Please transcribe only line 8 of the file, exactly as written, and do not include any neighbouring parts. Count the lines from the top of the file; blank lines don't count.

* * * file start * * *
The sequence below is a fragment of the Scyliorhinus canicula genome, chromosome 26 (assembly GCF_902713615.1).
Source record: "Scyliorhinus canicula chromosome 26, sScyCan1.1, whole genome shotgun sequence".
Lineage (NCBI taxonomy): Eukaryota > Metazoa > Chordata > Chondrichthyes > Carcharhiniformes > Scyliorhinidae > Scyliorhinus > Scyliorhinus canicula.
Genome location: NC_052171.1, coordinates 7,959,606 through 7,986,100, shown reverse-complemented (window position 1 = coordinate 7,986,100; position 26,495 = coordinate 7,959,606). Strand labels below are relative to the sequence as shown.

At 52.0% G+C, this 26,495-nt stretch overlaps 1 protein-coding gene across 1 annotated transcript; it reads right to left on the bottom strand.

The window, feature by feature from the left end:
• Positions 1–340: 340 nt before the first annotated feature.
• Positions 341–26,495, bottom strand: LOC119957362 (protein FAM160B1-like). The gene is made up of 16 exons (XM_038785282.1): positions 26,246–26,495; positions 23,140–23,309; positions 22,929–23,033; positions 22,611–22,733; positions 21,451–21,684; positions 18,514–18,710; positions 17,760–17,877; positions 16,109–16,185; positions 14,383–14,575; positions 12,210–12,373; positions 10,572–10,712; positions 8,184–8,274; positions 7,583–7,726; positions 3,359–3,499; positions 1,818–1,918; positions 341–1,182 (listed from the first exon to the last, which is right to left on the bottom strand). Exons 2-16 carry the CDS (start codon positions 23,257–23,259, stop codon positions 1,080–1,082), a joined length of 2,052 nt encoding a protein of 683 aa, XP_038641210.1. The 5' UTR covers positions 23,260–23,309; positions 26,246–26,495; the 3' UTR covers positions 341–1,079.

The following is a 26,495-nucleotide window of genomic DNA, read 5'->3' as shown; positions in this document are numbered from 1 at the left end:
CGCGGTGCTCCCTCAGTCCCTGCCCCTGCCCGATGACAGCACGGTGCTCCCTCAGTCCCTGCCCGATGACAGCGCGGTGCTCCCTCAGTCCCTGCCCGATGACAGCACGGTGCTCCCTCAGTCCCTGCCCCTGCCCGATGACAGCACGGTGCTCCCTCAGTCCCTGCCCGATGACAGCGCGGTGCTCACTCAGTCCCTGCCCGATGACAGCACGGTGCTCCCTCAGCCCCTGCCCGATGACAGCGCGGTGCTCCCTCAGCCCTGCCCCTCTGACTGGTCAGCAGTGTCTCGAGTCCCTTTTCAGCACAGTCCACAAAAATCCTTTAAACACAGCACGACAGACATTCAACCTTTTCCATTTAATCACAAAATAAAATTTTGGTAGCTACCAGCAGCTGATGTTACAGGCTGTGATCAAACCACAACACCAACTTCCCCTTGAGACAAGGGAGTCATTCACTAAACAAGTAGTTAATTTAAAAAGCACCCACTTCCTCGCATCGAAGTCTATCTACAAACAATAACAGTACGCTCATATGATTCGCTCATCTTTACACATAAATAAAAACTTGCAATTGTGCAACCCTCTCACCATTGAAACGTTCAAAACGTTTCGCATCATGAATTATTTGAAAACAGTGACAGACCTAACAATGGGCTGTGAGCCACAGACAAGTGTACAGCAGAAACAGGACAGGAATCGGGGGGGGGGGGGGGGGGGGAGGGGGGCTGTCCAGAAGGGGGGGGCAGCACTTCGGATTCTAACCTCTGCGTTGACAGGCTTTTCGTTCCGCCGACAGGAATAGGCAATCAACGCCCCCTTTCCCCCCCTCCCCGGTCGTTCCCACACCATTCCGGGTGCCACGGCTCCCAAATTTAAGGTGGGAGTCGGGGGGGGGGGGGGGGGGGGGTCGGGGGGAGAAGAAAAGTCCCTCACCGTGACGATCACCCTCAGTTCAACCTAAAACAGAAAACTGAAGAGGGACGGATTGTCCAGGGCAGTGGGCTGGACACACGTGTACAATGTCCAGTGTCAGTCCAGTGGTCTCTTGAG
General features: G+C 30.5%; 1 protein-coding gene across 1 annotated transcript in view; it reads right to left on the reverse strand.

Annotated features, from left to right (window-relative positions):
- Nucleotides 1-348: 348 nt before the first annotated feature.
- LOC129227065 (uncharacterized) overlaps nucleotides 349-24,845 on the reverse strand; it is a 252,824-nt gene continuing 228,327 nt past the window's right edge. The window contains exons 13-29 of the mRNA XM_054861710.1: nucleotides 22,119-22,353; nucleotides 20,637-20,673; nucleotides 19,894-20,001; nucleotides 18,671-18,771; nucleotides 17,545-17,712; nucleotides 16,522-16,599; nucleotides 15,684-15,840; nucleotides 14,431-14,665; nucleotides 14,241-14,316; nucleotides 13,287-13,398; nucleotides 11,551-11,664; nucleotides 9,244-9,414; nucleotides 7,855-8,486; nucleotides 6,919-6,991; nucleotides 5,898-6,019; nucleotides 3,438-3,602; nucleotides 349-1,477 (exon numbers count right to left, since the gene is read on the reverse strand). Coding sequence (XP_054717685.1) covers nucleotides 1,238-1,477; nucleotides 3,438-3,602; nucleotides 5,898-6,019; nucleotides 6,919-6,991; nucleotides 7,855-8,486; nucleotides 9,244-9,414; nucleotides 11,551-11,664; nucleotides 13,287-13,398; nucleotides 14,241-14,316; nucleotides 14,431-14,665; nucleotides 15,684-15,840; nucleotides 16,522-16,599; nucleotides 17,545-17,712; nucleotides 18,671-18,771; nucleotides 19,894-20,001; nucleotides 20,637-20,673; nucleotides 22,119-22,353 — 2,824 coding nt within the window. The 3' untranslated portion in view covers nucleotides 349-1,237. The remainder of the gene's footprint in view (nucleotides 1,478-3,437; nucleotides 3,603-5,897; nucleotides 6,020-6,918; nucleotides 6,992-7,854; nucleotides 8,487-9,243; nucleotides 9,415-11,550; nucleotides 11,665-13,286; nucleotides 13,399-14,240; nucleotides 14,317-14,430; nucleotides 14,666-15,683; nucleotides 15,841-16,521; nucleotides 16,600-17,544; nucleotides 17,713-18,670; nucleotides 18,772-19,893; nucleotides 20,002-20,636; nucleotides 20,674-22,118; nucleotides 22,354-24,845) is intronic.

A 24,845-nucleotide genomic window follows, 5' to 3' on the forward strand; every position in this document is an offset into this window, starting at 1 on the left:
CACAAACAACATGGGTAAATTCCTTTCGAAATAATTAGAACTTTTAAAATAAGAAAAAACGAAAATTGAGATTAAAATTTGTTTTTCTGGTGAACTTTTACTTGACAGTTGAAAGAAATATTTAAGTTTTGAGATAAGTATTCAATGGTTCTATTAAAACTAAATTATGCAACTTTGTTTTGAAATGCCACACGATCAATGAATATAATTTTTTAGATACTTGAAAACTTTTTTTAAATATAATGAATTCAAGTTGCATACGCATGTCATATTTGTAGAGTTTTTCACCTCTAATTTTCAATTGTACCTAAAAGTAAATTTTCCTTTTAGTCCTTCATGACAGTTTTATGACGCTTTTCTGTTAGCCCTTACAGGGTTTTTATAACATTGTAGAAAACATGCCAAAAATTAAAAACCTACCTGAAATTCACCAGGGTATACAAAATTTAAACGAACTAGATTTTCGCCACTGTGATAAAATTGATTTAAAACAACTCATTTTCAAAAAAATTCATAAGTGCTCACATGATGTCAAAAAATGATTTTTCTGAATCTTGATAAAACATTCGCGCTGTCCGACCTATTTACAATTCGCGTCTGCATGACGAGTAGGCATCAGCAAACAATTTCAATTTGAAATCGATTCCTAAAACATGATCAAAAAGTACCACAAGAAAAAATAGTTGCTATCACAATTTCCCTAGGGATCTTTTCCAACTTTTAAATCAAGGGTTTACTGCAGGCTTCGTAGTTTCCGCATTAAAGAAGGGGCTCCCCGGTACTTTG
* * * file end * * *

• Positions 341–26,495, bottom strand: LOC119957362 (protein FAM160B1-like). The gene is made up of 16 exons (XM_038785282.1): positions 26,246–26,495; positions 23,140–23,309; positions 22,929–23,033; positions 22,611–22,733; positions 21,451–21,684; positions 18,514–18,710; positions 17,760–17,877; positions 16,109–16,185; positions 14,383–14,575; positions 12,210–12,373; positions 10,572–10,712; positions 8,184–8,274; positions 7,583–7,726; positions 3,359–3,499; positions 1,818–1,918; positions 341–1,182 (listed from the first exon to the last, which is right to left on the bottom strand). Exons 2-16 carry the CDS (start codon positions 23,257–23,259, stop codon positions 1,080–1,082), a joined length of 2,052 nt encoding a protein of 683 aa, XP_038641210.1. The 5' UTR covers positions 23,260–23,309; positions 26,246–26,495; the 3' UTR covers positions 341–1,079.